The Cochimi Kingdom of California

In the silence of the mountains of the Baja California Sur desert, between the Sierra de Guadalupe and the Sierra de San Francisco, in the streams, caves and mountains, it is still possible to feel the presence of these men and women returning from a day of hunting, having conversations in the shadow of those caves that shelter their murals.

San Ignacio (Kadá-Kaamán) and Heroica Mulegé are the most representative communities of this Cochimí kingdom.

This artery of my country -the peninsula of Baja California- as poet Fernando Jordán put it, has an infinity of oases, approximately 184 of which 171 are in Baja California Sur. Two of those sublime oases are found in San Ignacio and Heroica Mulegé; sister communities, with great natural and cultural similarities, with tourist attractions that integrate missions, cave paintings, oases and a diversity of cultural manifestations.

Heroica Mulegé

A picturesque community, its oasis is an attraction that is combined with the remains of the Santa Rosalía de Mulegé Mission founded in November 1705 by Father Juan Manuel Basaldúa. Nearby there are three caves with paintings of enormous importance.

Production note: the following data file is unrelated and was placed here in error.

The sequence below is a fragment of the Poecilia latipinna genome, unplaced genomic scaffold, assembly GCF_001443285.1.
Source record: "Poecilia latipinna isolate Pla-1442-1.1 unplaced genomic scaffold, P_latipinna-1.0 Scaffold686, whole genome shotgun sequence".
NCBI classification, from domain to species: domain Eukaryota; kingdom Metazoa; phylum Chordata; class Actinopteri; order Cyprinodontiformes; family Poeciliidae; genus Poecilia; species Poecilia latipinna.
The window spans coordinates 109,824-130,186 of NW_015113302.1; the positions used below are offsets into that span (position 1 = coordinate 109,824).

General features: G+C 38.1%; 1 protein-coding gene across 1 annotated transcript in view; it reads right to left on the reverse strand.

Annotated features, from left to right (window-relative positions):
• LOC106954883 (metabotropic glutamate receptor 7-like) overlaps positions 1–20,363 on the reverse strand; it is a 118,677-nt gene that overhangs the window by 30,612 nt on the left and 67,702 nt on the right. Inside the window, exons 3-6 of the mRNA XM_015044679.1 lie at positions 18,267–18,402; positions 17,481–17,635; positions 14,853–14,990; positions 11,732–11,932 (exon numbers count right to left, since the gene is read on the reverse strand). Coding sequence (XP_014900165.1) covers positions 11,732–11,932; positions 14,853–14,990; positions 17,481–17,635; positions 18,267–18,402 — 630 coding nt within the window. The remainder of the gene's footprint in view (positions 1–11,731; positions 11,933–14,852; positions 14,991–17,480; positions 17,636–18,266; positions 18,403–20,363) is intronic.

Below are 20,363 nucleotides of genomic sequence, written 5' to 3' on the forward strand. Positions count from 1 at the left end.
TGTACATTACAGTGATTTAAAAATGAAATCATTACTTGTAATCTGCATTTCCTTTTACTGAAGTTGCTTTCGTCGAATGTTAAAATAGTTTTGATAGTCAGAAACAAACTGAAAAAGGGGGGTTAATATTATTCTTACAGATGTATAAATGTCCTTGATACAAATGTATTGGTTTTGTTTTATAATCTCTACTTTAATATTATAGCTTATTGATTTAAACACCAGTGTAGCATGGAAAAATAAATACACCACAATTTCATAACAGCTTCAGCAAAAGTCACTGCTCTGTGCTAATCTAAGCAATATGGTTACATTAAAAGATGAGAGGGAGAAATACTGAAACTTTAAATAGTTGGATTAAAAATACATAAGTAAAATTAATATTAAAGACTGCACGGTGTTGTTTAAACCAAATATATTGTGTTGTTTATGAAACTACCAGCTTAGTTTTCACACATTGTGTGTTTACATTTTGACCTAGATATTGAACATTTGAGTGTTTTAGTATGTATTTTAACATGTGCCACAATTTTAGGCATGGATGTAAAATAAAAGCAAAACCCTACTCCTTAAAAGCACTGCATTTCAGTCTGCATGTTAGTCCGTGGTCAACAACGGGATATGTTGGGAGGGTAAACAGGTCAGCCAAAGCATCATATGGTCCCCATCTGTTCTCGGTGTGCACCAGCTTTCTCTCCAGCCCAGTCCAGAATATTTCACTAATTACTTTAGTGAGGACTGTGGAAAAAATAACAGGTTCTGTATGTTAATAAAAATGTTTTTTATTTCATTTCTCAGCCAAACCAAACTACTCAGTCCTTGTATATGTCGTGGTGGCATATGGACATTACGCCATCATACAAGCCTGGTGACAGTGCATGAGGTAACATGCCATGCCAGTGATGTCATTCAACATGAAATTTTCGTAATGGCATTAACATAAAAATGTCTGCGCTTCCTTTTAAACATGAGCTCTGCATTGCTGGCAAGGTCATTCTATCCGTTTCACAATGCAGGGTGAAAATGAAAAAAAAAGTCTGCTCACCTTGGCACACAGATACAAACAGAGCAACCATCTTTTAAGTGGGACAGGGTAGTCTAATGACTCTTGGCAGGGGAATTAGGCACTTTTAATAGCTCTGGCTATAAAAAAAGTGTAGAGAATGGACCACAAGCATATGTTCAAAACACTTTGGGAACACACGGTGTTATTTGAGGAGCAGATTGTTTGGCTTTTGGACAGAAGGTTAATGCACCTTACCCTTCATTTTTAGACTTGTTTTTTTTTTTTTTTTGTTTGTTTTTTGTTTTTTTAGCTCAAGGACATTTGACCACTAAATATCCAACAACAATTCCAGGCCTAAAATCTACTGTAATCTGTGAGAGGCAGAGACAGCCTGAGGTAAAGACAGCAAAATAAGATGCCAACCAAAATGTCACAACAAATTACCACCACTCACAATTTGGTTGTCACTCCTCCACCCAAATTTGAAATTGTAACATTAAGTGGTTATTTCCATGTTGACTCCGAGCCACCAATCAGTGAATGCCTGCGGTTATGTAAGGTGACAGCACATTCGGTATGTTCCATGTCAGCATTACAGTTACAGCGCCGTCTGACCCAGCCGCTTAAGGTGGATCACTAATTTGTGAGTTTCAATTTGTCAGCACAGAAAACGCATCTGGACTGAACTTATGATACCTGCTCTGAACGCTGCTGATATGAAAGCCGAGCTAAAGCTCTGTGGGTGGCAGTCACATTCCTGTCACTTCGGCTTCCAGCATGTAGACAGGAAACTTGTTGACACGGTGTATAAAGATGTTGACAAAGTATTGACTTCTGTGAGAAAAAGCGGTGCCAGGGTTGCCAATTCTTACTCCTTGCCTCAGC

The closest is the Piedras Pintas region, a singular and unique place where there are an incredible number of petroglyphs. In a small mountain, paintings of various figures of marine and terrestrial animals can be seen, which the ancient inhabitants must have observed either by the Pacific Ocean or the Gulf of California.

La Trinidad is another wonderful place where, along the way, you can see some ranches that still practice the trade of saddlery and raise goats. It also has an interesting area of cave paintings.

In La Cueva de San Borjitas almost all the paintings are found on a rocky ceiling and show men standing stretching their arms to their sides, they are very famous in the peninsula for their impressive dimensions, as they are approximately 12 feet tall and 1 foot wide; and there are about 20 yards from the entrance to the bottom.

The poem “The Possible Myth” by Raúl Antonio Cota illustrates part of this Cochimí Kingdom through its rich stanzas:

…I believe in the California that the 16th century European dreamed of…of enigmas: the paintings…torsos and small hands…guard of the cliffs…in the oddly quiet bustle of shoals and the prickly haughtiness of cacti. I believe in the California that built temples…that exerts power in the signs of sea and desert…in the rhetoric exerted by the silence of the California rancher, in his anaphoric language…I believe in the California of myth…

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